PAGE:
There’s quite a difference between a basic referral and one that’s well developed, and there are many different levels in between.  Listed here from least to most valuable, you should consider which level this referral represents:

  • Name and contact information only–Unfortunately, this is what many of your potential sources probably think the first time you say the word referral to them.  It does represent a certain level of trust in you, but the networking value of this kind of referral is low.  It’s better than nothing–but not much.
  • Authorization to use name–If he says, “Tell ’em Joe sent you,” you can be fairly sure you’ve established a good level of credibility with him.  This gives you some leverage, but the work of developing the prospect still falls on you.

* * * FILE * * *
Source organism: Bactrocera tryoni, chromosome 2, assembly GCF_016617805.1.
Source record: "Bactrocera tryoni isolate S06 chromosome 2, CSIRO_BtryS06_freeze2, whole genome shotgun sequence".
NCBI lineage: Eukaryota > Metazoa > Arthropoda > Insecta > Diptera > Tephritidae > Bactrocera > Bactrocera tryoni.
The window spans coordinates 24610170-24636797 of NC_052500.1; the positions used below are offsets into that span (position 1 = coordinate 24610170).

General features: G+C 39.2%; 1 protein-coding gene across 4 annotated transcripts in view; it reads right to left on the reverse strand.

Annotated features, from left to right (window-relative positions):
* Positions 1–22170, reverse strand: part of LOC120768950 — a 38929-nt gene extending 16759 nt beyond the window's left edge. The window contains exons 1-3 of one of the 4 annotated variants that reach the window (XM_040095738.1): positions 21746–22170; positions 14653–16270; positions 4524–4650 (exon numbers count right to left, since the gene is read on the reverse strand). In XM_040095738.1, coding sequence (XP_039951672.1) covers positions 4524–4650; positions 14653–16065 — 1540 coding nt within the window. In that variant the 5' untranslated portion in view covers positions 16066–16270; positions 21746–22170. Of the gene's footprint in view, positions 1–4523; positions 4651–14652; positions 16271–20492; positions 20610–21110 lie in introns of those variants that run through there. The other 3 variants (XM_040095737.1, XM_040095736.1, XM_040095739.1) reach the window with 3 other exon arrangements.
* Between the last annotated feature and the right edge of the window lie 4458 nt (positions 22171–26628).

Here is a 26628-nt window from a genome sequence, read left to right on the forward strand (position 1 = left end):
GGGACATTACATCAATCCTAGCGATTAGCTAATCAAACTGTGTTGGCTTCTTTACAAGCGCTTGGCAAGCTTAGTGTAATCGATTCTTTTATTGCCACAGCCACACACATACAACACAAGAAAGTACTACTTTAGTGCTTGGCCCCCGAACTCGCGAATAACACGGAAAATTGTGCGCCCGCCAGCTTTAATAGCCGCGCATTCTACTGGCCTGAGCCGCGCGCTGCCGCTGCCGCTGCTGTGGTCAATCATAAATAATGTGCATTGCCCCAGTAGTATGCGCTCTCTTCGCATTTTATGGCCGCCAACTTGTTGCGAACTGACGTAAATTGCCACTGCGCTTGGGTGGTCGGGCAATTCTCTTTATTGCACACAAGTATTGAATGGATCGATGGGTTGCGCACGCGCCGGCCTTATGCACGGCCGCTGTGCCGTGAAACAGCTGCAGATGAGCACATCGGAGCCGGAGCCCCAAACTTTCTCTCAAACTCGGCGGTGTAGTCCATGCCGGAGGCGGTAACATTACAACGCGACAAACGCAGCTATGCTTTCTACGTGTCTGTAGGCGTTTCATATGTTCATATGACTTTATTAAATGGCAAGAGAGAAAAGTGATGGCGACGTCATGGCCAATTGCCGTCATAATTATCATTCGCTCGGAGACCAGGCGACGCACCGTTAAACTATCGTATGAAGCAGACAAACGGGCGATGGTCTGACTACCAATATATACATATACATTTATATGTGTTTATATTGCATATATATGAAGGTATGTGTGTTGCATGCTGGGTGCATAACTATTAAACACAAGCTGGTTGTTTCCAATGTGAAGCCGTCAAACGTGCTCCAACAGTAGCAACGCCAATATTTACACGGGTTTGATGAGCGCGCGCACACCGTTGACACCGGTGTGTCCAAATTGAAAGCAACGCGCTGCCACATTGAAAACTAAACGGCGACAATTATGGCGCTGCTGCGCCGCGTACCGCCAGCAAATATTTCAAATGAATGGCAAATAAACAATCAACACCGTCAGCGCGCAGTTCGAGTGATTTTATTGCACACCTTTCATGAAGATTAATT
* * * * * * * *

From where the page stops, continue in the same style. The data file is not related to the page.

• Testimonial or letter of introduction–If your source trusts you enough to say nice things about you, try getting him to go a bit further and write you a letter of introduction or recommendation, including background information on you and some words about your product or service.
  • Introduction call–A personal phone call on your behalf, preparing the prospect to hear from you, takes significant time and effort in preparation.
  • Letter of introduction and phone call promotion–A letter that’s followed up by a phone call advocating your business represents a high level of commitment by your referral source and has a great deal of influence on the prospect.